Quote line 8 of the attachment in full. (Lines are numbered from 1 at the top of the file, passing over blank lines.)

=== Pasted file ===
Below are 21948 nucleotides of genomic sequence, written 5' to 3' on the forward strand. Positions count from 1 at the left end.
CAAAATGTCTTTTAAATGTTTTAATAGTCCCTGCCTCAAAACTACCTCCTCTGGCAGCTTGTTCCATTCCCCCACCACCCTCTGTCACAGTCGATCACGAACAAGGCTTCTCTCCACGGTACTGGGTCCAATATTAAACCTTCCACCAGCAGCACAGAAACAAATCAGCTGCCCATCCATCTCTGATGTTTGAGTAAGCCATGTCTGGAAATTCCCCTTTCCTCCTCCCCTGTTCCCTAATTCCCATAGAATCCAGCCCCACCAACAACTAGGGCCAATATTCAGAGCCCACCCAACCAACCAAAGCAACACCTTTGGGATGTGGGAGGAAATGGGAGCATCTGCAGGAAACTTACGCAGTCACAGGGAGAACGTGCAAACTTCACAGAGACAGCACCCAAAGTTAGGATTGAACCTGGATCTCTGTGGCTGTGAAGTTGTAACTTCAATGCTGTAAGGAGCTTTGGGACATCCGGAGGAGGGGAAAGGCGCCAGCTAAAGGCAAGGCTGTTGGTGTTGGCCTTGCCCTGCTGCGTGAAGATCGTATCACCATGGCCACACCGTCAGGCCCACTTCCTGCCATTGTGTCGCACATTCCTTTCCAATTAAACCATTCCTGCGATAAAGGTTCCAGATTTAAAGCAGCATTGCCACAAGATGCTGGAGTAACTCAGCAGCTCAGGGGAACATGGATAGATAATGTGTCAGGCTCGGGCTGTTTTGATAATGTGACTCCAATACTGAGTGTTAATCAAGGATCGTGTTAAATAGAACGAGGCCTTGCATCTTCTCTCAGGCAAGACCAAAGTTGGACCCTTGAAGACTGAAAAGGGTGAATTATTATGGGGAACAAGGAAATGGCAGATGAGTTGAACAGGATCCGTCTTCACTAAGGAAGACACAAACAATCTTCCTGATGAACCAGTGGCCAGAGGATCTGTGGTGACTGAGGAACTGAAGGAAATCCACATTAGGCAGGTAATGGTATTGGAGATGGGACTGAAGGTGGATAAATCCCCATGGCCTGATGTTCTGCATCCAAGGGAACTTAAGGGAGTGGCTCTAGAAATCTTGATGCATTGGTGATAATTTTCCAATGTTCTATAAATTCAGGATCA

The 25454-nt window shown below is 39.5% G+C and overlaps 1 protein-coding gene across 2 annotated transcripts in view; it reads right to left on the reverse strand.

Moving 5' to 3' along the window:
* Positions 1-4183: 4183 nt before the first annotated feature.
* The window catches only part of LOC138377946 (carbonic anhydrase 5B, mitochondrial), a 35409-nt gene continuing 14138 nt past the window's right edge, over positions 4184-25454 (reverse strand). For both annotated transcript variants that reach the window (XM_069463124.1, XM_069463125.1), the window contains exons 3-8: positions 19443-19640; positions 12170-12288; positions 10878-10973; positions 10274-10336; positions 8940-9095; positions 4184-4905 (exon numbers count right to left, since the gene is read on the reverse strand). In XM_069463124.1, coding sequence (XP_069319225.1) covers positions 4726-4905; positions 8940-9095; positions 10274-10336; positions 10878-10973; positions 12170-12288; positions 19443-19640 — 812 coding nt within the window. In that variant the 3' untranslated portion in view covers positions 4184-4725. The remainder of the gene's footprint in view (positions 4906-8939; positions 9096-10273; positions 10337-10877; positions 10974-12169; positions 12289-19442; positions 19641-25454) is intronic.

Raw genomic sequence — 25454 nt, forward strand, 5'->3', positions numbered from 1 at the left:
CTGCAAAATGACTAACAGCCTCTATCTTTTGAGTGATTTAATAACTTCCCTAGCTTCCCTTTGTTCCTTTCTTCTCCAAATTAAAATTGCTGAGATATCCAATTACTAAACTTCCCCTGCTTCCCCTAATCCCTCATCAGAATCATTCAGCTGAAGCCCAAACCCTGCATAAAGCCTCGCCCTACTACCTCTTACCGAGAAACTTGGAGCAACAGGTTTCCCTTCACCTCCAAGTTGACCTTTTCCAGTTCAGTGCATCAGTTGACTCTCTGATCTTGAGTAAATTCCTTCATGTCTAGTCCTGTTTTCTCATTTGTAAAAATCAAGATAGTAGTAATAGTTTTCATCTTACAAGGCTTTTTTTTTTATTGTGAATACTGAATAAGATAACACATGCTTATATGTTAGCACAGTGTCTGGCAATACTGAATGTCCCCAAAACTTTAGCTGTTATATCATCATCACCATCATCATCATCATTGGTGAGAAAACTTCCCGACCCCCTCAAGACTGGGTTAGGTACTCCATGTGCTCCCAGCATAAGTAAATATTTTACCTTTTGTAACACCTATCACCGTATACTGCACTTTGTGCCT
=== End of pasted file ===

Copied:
CTGCAAAATGACTAACAGCCTCTATCTTTTGAGTGATTTAATAACTTCCCTAGCTTCCCTTTGTTCCTTTCTTCTCCAAATTAAAATTGCTGAGATATCCAATTACTAAACTTCCCCTGCTTCCCCTAATCCCTCATCAGAATCATTCAGCTGAAGCCCAAACCCTGCATAAAGCCTCGCCCTACTACCTCTTACCGAGAAACTTGGAGCAACAGGTTTCCCTTCACCTCCAAGTTGACCTTTTCCAGTTCAGTGCATCAGTTGACTCTCTGATCTTGAGTAAATTCCTTCATGTCTAGTCCTGTTTTCTCATTTGTAAAAATCAAGATAGTAGTAATAGTTTTCATCTTACAAGGCTTTTTTTTTTATTGTGAATACTGAATAAGATAACACATGCTTATATGTTAGCACAGTGTCTGGCAATACTGAATGTCCCCAAAACTTTAGCTGTTATATCATCATCACCATCATCATCATCATTGGTGAGAAAACTTCCCGACCCCCTCAAGACTGGGTTAGGTACTCCATGTGCTCCCAGCATAAGTAAATATTTTACCTTTTGTAACACCTATCACCGTATACTGCACTTTGTGCCT